Again, Blackmun is a case in point. Neither his opinions as an appellate judge, nor his experience in private practice or as General Counsel to the Mayo Clinic, gave more than a hint of what kind of justice Blackmun would become.

The real clues to Blackmun's transformation, to the extent they can be discerned, lay buried in childhood experience, family history, and the non-legal belief systems that influenced his legal thinking.

It is impossible to understand Blackmun's response to the controversy surrounding Roe without appreciating his personal insecurities, born of a family history tinged with tragedy and disappointment. As Greenhouse explains in her book, this insecurity led Blackmun to chafe under even modest criticisms of Roe and inevitably drove him into the camp of Roe enthusiasts, especially that of the liberal icon Justice William Brennan.

Similarly, it is impossible to understand Blackmun's views about race discrimination and states' rights without appreciating his hero worship of Abraham Lincoln, and his devotion to the concepts of emancipation and national "Union" - the twin causes for which both of his grandfathers had fought in the Civil War. Blackmun was a Lincoln Republican bred in his bones - and that placed him on the liberal side of many civil rights and states' rights issues.

Blackmun was also a religious man who took religion (his own and others) very seriously. And one can trace his views favoring a strong separation between Church and State to precisely the fact that he saw government entanglement with religion to have the inevitable effect of secularizing (and thus demeaning) religious conviction.

What We Do Know About Judge Roberts, Thus Far

This is not to say that a nominee's record and hearing testimony are unimportant, or that, on this basis, nothing meaningful can be said about Judge Roberts's likely views as a justice.

From the materials we do have, we know that Roberts started his career as a true believer in the Reagan Revolution -- which aimed, in the judicial sphere, at reversing many of the innovations of the Warren era.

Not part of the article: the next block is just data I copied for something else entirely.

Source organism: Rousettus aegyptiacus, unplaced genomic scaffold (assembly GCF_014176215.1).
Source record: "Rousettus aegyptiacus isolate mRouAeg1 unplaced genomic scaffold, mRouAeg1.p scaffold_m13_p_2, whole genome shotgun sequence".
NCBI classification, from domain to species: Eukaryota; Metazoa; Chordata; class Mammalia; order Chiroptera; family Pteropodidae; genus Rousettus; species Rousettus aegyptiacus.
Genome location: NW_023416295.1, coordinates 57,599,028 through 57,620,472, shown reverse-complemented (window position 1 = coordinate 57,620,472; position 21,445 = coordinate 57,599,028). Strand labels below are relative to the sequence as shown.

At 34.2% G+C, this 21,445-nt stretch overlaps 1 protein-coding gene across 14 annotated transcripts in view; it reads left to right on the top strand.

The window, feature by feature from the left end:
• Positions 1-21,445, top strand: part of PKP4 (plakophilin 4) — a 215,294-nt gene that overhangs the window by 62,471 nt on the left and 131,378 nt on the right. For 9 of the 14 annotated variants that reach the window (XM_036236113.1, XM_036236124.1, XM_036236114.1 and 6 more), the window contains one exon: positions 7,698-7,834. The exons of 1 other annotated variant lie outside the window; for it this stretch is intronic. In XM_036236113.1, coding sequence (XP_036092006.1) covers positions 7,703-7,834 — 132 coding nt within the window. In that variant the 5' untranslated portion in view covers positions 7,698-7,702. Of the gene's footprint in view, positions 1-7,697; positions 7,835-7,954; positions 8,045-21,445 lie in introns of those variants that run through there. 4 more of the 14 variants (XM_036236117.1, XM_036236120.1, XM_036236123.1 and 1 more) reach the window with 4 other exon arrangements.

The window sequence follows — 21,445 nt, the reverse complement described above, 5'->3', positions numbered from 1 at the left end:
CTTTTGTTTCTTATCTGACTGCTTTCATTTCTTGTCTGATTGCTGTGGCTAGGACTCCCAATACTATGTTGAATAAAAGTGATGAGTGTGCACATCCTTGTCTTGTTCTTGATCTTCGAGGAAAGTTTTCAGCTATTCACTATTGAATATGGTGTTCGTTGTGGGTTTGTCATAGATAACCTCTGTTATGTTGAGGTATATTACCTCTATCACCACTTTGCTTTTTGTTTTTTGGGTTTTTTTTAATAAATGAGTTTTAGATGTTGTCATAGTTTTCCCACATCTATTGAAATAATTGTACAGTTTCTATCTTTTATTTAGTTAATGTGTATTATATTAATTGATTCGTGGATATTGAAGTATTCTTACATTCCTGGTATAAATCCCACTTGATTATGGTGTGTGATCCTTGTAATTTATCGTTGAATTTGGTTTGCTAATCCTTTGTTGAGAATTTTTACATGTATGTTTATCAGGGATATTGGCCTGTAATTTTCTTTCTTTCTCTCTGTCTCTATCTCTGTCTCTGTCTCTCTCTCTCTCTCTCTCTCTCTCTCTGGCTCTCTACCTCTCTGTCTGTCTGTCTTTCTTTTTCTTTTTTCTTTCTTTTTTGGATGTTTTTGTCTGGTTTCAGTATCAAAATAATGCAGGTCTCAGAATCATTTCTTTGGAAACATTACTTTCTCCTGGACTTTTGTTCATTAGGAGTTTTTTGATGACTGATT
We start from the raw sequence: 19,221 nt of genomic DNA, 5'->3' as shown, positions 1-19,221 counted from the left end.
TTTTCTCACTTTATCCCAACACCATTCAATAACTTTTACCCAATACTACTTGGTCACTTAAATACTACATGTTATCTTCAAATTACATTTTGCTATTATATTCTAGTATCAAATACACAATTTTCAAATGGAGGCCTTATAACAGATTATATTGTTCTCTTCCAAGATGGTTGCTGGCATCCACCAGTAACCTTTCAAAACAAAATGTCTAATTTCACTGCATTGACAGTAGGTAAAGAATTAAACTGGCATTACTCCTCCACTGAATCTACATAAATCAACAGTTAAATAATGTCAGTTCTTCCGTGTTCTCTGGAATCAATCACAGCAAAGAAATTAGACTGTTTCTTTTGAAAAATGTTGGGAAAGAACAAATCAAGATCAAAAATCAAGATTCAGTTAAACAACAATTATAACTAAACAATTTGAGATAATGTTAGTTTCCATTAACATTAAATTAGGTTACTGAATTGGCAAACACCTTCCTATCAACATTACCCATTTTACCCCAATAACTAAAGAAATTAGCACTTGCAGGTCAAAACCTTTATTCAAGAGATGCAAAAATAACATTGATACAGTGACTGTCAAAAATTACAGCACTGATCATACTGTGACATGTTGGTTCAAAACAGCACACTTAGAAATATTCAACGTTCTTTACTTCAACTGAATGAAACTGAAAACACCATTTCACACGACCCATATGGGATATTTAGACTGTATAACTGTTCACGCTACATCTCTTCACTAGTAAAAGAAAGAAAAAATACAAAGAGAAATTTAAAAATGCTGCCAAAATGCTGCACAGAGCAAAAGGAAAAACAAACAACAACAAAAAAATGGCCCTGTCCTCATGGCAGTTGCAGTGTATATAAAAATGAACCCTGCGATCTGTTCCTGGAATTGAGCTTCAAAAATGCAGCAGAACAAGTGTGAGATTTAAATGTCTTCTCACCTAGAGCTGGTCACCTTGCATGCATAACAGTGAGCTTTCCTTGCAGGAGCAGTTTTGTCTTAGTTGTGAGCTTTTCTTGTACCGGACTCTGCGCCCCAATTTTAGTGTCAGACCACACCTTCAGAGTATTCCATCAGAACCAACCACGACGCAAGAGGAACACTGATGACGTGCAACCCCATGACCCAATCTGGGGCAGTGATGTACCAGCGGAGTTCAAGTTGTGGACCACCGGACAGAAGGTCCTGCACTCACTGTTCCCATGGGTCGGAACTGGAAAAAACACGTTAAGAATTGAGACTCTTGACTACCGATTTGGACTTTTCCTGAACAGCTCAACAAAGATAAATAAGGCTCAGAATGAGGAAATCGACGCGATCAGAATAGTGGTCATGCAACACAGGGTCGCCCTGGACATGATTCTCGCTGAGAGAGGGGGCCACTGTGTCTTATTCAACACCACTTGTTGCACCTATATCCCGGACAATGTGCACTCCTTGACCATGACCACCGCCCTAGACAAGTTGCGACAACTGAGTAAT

We know that he has spent his career as a prominent and highly talented member of the conservative legal community, and served as the "political deputy" in the Solicitor General's Office of the elder Bush's Administration.

We know that Roberts has written several quite conservative opinions as a D.C. Circuit judge.

We know that, at his confirmation hearings, Roberts repudiated the jurisprudence of Justices Antonin Scalia and Clarence Thomas, and declared himself to be a legal pragmatist.

And we know that Roberts is a man of deep religious conviction.

But all that said, we have no idea whether these data points are determinative of anything more than a very high probability that, in the short run, Roberts is going to be less conservative than Scalia and Thomas, and more conservative than Kennedy.

Along these lines, it is common wisdom to say that Roberts will be a Rehnquist clone - a very conservative justice, but not one who subscribes to the jurisprudence of original intent. But even this strikes me as overstatement.

Roberts's personal background and Rehnquist's are quite different. So are the political fights that raged as each came of age. (Thinking Brown v. Board of Education to be wrong, as Rehnquist did, is not the same as opposing affirmative action, as Roberts has). And these differences, it seems to me, make a meaningful extrapolation of one to the other fairly problematic.

There are some people - like Scalia -- whose belief systems are so well-entrenched and openly declared that they are unlikely to surprise us, as their tenure on the Court lengthens.

But for others, ascendancy to the Court is a life-transforming experience -- one that begins a process by which new ideas and experiences mesh with an individual's psychology, in ways that defy most meaningful prognostication. How this alchemy will work in Roberts's case, only time will tell.


Edward Lazarus, a FindLaw columnist, writes about, practices, and teaches law in Los Angeles. A former federal prosecutor, he is the author of two books -- most recently, Closed Chambers: The Rise, Fall, and Future of the Modern Supreme Court.